Endometriosis

This article will help you read and understand your pathology report for endometriosis.

by Jason Wasserman, MD PhD FRCPC, reviewed on July 30, 2019

Quick facts:
  • Endometriosis is a non-cancerous condition that develops when the tissue normally found on the inside of the uterus starts growing in another part of the body.
  • It commonly involves the ovaries, fallopian tubes, and colon.
  • The most common symptom is pain.
The anatomy of the endometrium

​The inner lining of the uterus is called the endometrium. The purpose of the endometrium is to provide support for a fertilized egg to develop and grow. The inner surface of the endometrium is lined by epithelial cells that connect together to form glands. The tissue in between the glands is called stroma and its role is to provide support for the glands.

What is endometriosis?

Endometriosis is a non-cancerous condition that occurs when glands and stroma from the endometrium are found outside in any tissue outside of the endometrium.

It commonly involves the ovaries, fallopian tubes, and colon (large bowel), however, it can occur anywhere in the body.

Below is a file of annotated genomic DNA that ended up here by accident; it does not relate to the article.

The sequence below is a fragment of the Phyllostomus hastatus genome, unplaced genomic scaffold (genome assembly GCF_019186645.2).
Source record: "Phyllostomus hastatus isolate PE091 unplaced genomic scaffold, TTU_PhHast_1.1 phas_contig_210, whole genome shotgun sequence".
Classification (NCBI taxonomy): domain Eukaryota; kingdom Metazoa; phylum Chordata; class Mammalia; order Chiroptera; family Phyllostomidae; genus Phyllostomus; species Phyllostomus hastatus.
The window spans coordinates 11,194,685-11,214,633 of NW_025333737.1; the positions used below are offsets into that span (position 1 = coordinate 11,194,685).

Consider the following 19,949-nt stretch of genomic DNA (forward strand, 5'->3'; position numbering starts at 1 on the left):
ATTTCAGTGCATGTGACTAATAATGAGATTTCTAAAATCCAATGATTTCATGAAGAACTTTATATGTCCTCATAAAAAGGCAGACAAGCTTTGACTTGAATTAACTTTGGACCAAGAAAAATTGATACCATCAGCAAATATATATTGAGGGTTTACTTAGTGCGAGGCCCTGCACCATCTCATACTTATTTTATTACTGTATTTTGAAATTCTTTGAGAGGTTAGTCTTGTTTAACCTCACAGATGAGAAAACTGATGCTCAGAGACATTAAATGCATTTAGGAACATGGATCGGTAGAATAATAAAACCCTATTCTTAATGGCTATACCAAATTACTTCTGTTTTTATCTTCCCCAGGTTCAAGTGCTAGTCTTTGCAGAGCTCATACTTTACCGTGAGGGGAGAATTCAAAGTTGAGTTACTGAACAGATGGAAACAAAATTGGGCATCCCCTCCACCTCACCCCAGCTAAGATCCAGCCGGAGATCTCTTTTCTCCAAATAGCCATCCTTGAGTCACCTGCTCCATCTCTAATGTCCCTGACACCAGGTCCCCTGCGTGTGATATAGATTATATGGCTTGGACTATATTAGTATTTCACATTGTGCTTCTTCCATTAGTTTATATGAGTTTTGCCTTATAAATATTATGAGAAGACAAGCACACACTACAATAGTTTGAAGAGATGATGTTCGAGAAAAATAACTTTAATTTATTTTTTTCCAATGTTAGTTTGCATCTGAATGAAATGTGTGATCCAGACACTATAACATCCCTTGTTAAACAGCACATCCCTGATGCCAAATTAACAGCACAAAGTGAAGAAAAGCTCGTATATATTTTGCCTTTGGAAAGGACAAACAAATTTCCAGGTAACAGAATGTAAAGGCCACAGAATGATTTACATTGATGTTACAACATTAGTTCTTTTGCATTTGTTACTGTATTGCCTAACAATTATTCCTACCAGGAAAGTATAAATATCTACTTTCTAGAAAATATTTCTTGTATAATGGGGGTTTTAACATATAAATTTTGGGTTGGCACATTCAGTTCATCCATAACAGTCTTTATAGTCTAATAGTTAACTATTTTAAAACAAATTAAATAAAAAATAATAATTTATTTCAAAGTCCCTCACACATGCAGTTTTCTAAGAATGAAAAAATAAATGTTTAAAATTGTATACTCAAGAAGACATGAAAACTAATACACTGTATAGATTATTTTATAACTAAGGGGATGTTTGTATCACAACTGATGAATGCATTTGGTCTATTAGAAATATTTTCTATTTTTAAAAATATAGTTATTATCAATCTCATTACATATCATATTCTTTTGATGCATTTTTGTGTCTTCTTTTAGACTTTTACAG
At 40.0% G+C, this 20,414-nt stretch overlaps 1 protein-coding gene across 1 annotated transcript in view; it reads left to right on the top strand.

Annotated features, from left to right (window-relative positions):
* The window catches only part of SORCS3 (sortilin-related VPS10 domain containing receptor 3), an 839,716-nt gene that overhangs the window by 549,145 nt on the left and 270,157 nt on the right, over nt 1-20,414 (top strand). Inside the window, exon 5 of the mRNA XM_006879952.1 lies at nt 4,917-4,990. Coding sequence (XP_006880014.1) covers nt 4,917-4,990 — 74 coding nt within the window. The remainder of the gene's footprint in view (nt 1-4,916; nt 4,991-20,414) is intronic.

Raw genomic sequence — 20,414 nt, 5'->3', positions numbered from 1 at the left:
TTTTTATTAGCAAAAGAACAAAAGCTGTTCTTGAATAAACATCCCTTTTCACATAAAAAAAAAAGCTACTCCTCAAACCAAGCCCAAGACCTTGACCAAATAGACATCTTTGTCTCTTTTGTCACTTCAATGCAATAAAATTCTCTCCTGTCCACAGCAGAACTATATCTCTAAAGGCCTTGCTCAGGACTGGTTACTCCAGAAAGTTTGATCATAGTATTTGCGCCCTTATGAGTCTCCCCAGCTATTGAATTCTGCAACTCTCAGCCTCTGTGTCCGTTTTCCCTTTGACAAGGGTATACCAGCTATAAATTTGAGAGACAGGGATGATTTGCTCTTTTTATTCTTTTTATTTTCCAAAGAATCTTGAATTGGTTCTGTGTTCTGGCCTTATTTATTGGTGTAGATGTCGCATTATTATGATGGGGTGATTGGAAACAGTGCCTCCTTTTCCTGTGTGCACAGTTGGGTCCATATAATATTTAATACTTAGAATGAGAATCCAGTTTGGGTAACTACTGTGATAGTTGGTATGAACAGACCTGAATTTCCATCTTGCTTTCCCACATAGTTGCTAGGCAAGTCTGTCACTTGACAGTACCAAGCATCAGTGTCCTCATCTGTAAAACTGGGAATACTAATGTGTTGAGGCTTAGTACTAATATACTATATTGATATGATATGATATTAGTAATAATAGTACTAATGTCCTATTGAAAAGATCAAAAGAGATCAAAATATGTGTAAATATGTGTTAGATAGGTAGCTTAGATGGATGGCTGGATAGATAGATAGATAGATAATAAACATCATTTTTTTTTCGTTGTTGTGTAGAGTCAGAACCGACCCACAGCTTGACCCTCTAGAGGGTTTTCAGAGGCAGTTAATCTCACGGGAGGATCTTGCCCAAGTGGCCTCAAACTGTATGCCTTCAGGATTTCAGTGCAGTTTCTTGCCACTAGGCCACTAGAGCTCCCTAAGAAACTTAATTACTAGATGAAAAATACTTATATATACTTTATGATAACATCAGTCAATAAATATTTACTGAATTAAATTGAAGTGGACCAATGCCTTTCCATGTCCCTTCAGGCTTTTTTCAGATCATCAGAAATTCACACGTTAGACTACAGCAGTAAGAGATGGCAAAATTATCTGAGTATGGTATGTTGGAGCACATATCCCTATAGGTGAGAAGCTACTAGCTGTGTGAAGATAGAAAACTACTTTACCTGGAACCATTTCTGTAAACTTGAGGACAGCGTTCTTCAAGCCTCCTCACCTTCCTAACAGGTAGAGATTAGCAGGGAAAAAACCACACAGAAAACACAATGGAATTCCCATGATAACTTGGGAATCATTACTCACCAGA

Many women with endometriosis experience pain and the pain may be worst at the same time as their normal menstrual period. Over time, this condition can cause large blood filled cysts to develop. These cysts can become very large and may eventually need to be removed.

Cancers associated with endometriosis

Although endometriosis is considered a non-cancerous condition, it is associated with an increased risk of cancer. In particular, when this condition involves the ovary, it is believed to provide the ‘seed’ for the development of clear cell carcinoma and endometrioid carcinoma.

While many women have this condition, very few will develop either of these cancers and so the risk is actually very low.

Other helpful resources

Office on Women’s health

Endometriosis Foundation of America

 

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